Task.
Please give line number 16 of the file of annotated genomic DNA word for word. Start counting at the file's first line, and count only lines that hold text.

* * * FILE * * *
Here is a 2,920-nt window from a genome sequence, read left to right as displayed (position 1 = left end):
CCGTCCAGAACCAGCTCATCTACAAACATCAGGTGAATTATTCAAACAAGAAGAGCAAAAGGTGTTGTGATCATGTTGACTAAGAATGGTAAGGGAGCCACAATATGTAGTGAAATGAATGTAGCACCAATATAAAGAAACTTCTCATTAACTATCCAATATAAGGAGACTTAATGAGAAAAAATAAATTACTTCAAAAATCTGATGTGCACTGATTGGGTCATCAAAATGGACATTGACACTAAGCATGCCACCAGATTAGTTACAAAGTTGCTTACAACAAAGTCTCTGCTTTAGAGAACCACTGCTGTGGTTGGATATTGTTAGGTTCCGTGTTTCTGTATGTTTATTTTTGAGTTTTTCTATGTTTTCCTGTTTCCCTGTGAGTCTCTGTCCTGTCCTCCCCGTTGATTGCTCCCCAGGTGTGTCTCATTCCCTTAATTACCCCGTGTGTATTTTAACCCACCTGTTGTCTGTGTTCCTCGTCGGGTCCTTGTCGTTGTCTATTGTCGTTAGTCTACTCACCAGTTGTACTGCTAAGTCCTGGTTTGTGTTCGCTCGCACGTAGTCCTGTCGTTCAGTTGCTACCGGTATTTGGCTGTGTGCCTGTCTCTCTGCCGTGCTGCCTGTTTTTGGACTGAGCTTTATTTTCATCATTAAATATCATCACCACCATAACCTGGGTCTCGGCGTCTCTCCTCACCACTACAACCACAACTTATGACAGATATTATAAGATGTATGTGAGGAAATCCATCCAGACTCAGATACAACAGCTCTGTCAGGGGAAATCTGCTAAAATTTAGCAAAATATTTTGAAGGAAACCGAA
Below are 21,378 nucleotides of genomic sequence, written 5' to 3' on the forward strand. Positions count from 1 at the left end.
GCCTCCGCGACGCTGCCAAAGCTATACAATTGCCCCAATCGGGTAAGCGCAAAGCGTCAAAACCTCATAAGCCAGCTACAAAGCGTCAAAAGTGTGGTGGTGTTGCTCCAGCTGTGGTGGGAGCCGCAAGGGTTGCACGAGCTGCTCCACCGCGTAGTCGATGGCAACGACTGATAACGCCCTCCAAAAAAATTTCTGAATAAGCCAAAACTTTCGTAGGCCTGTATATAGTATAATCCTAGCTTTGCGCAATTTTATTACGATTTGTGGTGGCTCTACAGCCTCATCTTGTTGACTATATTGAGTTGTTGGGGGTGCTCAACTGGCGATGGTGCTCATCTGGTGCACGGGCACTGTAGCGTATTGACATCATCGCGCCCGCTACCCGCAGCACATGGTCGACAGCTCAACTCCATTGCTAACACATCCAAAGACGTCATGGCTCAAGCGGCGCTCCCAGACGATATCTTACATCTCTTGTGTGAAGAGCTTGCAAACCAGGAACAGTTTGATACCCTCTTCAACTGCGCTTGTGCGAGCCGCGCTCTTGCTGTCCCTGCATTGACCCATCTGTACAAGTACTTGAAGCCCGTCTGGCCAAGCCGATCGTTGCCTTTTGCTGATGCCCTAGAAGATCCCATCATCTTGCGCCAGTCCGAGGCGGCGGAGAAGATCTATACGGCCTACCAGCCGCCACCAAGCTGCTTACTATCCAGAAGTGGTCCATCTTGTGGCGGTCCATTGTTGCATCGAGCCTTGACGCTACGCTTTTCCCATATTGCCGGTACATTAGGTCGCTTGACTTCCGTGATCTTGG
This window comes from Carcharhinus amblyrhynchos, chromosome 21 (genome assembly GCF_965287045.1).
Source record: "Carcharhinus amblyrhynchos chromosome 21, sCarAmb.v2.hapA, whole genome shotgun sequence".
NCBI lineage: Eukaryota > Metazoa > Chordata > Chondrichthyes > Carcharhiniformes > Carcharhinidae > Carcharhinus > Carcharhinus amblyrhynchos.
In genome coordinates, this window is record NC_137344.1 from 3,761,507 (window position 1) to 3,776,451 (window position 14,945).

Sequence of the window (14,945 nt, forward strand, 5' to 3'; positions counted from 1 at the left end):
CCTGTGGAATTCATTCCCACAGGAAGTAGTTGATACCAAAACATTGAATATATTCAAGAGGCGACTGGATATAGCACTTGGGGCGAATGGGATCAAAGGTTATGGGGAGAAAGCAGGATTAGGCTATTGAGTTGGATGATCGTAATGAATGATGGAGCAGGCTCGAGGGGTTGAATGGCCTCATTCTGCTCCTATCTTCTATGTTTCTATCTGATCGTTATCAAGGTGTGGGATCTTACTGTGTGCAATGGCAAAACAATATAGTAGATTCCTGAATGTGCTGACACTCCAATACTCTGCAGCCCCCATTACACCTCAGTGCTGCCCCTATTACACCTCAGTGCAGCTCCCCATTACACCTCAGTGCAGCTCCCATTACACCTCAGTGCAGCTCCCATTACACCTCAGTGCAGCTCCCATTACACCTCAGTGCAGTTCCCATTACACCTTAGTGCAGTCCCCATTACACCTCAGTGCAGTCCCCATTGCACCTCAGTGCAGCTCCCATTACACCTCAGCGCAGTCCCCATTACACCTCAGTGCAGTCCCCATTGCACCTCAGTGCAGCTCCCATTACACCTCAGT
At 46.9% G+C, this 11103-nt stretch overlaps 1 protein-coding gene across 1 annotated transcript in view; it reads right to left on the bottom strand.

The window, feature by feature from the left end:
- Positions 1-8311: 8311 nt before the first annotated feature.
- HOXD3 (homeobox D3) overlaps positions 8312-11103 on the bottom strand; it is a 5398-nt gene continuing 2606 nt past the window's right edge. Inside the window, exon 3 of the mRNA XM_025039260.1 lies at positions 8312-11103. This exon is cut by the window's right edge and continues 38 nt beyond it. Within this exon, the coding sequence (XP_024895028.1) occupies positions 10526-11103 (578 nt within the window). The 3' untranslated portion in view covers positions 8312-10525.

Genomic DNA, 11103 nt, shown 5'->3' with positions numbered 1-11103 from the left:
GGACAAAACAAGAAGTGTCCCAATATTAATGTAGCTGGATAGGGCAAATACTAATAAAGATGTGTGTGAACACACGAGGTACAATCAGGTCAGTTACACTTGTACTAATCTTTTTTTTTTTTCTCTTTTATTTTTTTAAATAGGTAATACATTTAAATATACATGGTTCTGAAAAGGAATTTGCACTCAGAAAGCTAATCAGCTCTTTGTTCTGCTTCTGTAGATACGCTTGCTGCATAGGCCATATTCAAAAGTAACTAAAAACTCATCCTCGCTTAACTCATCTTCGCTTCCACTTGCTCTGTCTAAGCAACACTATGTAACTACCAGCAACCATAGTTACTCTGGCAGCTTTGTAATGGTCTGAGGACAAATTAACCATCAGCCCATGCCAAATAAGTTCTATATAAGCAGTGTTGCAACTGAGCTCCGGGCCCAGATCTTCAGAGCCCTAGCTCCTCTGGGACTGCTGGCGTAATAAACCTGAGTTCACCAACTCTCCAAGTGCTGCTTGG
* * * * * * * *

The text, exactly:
GGACAAAACAAGAAGTGTCCCAATATTAATGTAGCTGGATAGGGCAAATACTAATAAAGATGTGTGTGAACACACGAGGTACAATCAGGTCAGTTACACTTGTACTAATCTTTTTTTTTTTTCTCTTTTATTTTTTTAAATAGGTAATACATTTAAATATACATGGTTCTGAAAAGGAATTTGCACTCAGAAAGCTAATCAGCTCTTTGTTCTGCTTCTGTAGATACGCTTGCTGCATAGGCCATATTCAAAAGTAACTAAAAACTCATCCTCGCTTAACTCATCTTCGCTTCCACTTGCTCTGTCTAAGCAACACTATGTAACTACCAGCAACCATAGTTACTCTGGCAGCTTTGTAATGGTCTGAGGACAAATTAACCATCAGCCCATGCCAAATAAGTTCTATATAAGCAGTGTTGCAACTGAGCTCCGGGCCCAGATCTTCAGAGCCCTAGCTCCTCTGGGACTGCTGGCGTAATAAACCTGAGTTCACCAACTCTCCAAGTGCTGCTTGG